“It’s a huge range,” Axelrod said.
Last year, Harvard’s Office for Sponsored Programs tallied 3,388 active awards for Harvard faculty members, of which 58 percent were federal and 42 percent were from private sources. The federal grants tend to be larger, Axelrod said, resulting in federal research support significantly outstripping that from other sources, $613 million versus $255 million.
Harvard’s share of federal research dollars peaked at $639 million in 2013, the last year of an Obama-administration stimulus program designed to buoy the economy in the wake of the 2008 global financial crisis. Funding subsequently declined or remained stagnant, followed by gradual increases over the past three years, Axelrod said. Even with those increases, however, Harvard’s federal research funding in 2017 remained below that 2013 peak, at $613 million.
Cole said Congress has generally looked at funding for the NIH and other research agencies more kindly than presidential administrations have, whether Republican or Democratic. Discussing his own motivation, Cole said he recognizes the potential of medical research to ease human suffering and also sees compelling economic reasons to support the nation’s robust scientific enterprise.
Not only does scientific research result in new technology, inventions, and devices that spark the economy — for example, 57 percent of drugs patented in the world are patented in this country, he said — medical advances can also reduce costs of care.
That’s critical in the case of ailments such as Alzheimer’s disease, which will become more prevalent in an aging nation, exacting both a rising human toll and skyrocketing medical costs.
“It’s a terrible disease, and I’m familiar with it — my dad had it — but it also costs us $259 billion a year in Medicaid,” Cole said. “It will literally bust the federal budget if we don’t figure out a way to at least slow the onset. If we can slow the onset for five years, it will cost 42 percent less.”
Cole said he and Blunt had struck a deal on NIH funding to boost the agency’s revenue significantly, and, in the final flurry of negotiations that increased the overall budget’s bottom line, were able to add even more.
“We’d already made all the tough decisions we had to make, so the extra money allows you to go back and ‘plus up’ some of the areas you thought were important, and NIH is one we felt strongly about,” Cole said. “I thought we could do better than $2 billion; it turned out to be a lot better.”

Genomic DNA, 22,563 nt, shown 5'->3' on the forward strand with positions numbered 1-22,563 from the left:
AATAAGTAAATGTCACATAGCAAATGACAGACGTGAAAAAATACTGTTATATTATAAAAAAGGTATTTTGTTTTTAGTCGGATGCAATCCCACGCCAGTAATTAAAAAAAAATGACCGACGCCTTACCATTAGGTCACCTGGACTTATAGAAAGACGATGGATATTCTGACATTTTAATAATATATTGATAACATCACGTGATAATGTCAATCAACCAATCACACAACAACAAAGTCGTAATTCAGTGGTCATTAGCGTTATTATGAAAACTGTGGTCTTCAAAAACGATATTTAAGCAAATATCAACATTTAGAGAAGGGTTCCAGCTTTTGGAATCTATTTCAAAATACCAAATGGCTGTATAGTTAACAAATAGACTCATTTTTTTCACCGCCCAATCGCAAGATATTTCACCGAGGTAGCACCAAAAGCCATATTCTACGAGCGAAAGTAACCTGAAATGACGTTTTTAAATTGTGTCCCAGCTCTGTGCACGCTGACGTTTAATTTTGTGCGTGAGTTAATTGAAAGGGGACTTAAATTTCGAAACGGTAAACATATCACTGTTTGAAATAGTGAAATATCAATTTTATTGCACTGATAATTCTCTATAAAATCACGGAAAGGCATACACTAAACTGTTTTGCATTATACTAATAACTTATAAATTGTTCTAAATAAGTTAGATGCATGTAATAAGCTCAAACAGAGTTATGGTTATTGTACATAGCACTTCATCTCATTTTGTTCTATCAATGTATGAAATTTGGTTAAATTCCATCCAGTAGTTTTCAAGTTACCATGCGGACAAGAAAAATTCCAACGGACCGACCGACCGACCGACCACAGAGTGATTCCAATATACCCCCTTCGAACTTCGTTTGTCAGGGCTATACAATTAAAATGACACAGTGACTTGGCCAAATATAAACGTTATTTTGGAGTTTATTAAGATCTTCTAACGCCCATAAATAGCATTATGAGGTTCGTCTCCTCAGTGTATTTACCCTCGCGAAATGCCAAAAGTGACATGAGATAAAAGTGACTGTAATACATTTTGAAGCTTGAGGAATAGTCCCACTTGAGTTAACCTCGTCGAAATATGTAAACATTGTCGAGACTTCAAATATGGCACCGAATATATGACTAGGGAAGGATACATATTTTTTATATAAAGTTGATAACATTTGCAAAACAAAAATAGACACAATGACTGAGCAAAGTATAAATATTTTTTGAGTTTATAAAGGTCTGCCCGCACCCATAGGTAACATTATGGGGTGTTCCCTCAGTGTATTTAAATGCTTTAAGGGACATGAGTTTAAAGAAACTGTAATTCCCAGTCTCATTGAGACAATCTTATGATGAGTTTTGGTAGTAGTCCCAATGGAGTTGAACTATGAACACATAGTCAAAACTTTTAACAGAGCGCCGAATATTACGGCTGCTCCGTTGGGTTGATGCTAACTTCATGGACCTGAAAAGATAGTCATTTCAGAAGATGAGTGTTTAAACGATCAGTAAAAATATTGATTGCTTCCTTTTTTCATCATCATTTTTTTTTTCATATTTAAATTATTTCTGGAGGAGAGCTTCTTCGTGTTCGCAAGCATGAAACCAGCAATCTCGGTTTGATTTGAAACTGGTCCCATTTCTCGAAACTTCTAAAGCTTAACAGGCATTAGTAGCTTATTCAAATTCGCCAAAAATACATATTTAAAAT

Cole said the NIH’s $3 billion increase is likely to be “a one-time deal,” however, and the budget for fiscal 2019, which starts on Oct. 1, will likely be tighter. Still, Cole said, the goal is to provide the NIH with steady annual increases above the rate of inflation.
“We’re at a very interesting time for science right now, with precision medicine, initiatives on the brain,” Cole said. “We’re going to be able to do some spectacular things if we make the investments now.”
Harvard researchers share the vision of steady funding to enable breakthrough research that moves from the lab to the clinic, where it can help patients.
Shelly Greenfield, the Kristine M. Trustey Endowed Chair in Psychiatry and chief academic officer at McLean Hospital, and professor of psychiatry at Harvard Medical School (HMS), said much of her research into substance-use disorder and treatment over the years has come from two NIH institutes: the National Institute on Drug Abuse (NIDA) and the National Institute on Alcohol Abuse and Alcoholism (NIAAA).
Research conducted under a NIDA grant, Greenfield said, led to development of a group treatment for women with substance-use disorders, which filled “a much needed treatment gap.”
Federal dollars, Greenfield said, support the basic science that helps people to understand how drugs such as opioids affect the body, to identify targets in the brain for new therapeutic drugs, to devise innovative treatments, and to test delivery to ensure that those can reach patients.
“NIDA and other institutes fund incredibly important research that is basic, translational, clinical, and implementation science, all of which are tremendously important in improving the delivery of effective treatments to patients,” Greenfield said. “Increases in the NIH budget are absolutely critical for opioid use disorders, substance use disorders, and mental health disorders.”